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The opposite category and contravariant functors

edited February 7 in Drafts

Let's try to pin down the idea of the opposite category, which like "mirror image" of a catgory, obtained by systematically reversing "left" and "right" in the construction of a category. Where do left and right appear?

Consider a morphism \(f: A \rightarrow B\). We may view this as a relationship between \(A\) and \(B\), which object \(A\) on the left and object \(B\) on the right. In a mirror image category, we could have a twin morphism \(f'\), with the labelling reversed, so that the left object of \(f'\) is \(B\) and the right object is \(A\).

The standard names for 'left' and 'right' are 'domain' and 'codomain'.

The opposite of a category \(X\) has the same objects as \(X\), and its system of morphisms consists of all the twins \(f'\) for morphisms \(f\) in \(X\).

The reversal is stated by the following equations:

\[dom(f') = cod(f)\] \[cod(f') = dom(f)\]

Now suppose that \(f: A \rightarrow B\), \(g: B \rightarrow C\) in \(X\). This is a composable pair, and we may designate the composition by \(f \triangleright g\).

To distinguish composition in the opposite category \(X'\), let's use a different symbol for the composition operator.

For morphisms \(u, v\) in \(X'\), we'll write \(u \triangleleft v\) for their composition in \(X'\).

Having established notation, let's turn our attention back to our composable pair \(f \triangleright g\) in \(X\).

The question naturally arises: how can we form a composable pair from \(f'\) and \(g'\) in the opposite category \(X'\)?

First let's try \(f' \triangleleft g'\). For that to work, as always, in any category, we would require that \(cod(f') = dom(g')\).

But \(cod(f') = dom(f)\), which is not equal to \(dom(g') = cod(f)\). Bzzt.

The only other choice for the composable pair is \(g' \triangleleft f'\), and this works well. Indeed, we have that \(cod(g') = dom(f')\), which follows from that \(cod(f) = dom(g)\).

In a word:

\[g' \triangleleft f' = (f \triangleright g)'\]

These three equations define the transformation of a category \(X\) into its opposite category \(X'\).

Comments

  • 1.
    edited February 14

    Hi Jim, in light of your question, I revised my recommendation above. The main ideas are to clearly mark the starting and ending comments of the article, and to choose an identifier for referring to it.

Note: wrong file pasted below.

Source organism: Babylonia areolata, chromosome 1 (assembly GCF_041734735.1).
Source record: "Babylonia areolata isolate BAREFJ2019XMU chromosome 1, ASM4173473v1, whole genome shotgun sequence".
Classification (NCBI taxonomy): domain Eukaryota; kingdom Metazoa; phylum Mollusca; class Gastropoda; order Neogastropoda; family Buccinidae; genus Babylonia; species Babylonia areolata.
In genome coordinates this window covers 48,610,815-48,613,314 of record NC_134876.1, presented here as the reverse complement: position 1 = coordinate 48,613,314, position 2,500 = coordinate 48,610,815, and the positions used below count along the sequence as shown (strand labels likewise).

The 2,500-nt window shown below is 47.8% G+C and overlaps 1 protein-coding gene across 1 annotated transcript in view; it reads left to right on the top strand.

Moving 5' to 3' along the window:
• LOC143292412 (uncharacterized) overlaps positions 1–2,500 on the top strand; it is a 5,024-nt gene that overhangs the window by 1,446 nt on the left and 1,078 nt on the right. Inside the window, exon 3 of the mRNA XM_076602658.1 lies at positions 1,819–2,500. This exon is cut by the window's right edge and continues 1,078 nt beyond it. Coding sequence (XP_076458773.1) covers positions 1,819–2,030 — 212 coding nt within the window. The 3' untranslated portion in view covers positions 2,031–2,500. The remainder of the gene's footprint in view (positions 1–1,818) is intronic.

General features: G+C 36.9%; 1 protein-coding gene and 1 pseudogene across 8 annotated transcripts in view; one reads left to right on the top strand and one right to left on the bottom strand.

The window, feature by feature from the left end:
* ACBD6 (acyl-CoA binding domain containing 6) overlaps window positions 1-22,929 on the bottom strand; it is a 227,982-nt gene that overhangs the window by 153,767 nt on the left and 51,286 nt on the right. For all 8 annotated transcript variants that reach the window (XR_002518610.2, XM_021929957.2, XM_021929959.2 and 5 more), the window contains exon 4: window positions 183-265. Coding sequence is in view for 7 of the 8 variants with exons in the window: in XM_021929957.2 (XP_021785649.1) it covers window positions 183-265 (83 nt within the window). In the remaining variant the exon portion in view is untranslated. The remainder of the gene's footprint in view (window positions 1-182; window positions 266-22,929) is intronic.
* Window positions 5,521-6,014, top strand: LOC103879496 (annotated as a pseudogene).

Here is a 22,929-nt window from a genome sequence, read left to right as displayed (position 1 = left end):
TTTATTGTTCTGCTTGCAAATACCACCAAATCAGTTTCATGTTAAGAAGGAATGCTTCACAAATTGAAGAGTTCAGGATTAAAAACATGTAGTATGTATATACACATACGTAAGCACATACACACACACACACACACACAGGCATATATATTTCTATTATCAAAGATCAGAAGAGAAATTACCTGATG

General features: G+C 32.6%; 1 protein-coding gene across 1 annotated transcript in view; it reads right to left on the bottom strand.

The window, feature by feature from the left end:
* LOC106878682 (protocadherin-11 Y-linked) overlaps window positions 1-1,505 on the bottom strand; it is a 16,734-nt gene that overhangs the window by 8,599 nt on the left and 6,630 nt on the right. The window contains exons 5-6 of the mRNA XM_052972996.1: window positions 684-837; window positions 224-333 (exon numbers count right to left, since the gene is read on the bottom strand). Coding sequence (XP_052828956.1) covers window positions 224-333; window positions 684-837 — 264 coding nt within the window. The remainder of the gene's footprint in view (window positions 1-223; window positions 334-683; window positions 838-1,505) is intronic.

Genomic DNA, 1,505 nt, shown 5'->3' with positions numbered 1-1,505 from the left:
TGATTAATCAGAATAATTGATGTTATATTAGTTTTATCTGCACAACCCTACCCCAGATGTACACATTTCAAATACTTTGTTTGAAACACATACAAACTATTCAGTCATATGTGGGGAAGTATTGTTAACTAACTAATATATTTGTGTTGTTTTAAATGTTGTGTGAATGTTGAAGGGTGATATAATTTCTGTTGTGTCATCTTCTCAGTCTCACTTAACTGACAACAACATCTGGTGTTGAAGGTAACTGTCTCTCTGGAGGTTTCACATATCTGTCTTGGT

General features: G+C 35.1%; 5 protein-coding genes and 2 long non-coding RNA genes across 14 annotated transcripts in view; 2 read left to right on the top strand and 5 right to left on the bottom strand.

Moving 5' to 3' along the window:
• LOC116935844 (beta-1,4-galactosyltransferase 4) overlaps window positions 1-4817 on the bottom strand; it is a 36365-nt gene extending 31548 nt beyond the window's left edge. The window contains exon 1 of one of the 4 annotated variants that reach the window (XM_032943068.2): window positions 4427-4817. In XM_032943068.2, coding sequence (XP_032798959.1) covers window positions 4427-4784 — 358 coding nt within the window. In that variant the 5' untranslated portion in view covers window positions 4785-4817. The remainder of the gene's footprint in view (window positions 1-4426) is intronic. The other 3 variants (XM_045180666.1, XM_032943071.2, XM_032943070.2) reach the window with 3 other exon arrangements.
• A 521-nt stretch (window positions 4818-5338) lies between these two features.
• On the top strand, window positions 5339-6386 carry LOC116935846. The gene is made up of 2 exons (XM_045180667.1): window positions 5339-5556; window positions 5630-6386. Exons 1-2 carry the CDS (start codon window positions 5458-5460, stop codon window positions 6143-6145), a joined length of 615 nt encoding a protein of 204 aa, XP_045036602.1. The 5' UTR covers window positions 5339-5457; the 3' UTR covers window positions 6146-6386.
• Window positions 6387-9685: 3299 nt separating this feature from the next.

Comment Source:Hi Jim, in light of your question, I revised my recommendation above. The main ideas are to clearly mark the starting and ending comments of the article, and to choose an identifier for referring to it.
  • 2.
    edited February 14

    ARTICLE Tanzer.1 - The power set and its exponential notation

    For a set \(S\), the power set \(2^S\) refers to the collection of all subsets of \(S\).

    How big is \(2^S\)? Not surprisingly, if \(S\) has \(n\) elements, the power set has \(2^n\) elements:

    \[|2^S| = 2^{|S|}\]

    Comment Source:ARTICLE Tanzer.1 - The power set and its exponential notation For a set \\(S\\), the power set \\(2^S\\) refers to the collection of all subsets of \\(S\\). How big is \\(2^S\\)? Not surprisingly, if \\(S\\) has \\(n\\) elements, the power set has \\(2^n\\) elements: \\[|2^S| = 2^{|S|}\\]
  • 3.
    edited February 14

    There are a couple of ways to see why this holds.

    Suppose \(S\) has \(n\) elements \(x_1, \ldots, x_n\). Let \(A\) be a subset of \(S\). Then \(A\) can be represented by a vector of \(n\) bits, where the kth bit is 1 if \(x_k\) belongs to \(A\), or 0 otherwise.

    So each subset \(A\) is represented by a unique n-digit sequence in base 2.

    Since there are \(2^n\) such sequences, it follows that power set has size \(2^n\).

    Comment Source:There are a couple of ways to see why this holds. Suppose \\(S\\) has \\(n\\) elements \\(x_1, \ldots, x_n\\). Let \\(A\\) be a subset of \\(S\\). Then \\(A\\) can be represented by a vector of \\(n\\) bits, where the kth bit is 1 if \\(x_k\\) belongs to \\(A\\), or 0 otherwise. So each subset \\(A\\) is represented by a unique n-digit sequence in base 2. Since there are \\(2^n\\) such sequences, it follows that power set has size \\(2^n\\).
  • 4.
    edited February 14

    Another proof is by induction on n.

    The base case is for n = 0. That means S = {}. So what must be shown here is that:

    \[|2^{\lbrace \rbrace}| = 2^{|\lbrace \rbrace|} \]

    Well \(2^{\lbrace \rbrace}\) is the set of subsets of the empty set, which just contains one member -- the empty set. So the left hand side of this equation is 1.

    On the right hand side, since \(|\lbrace \rbrace|\) equals 0, we also get the value 1.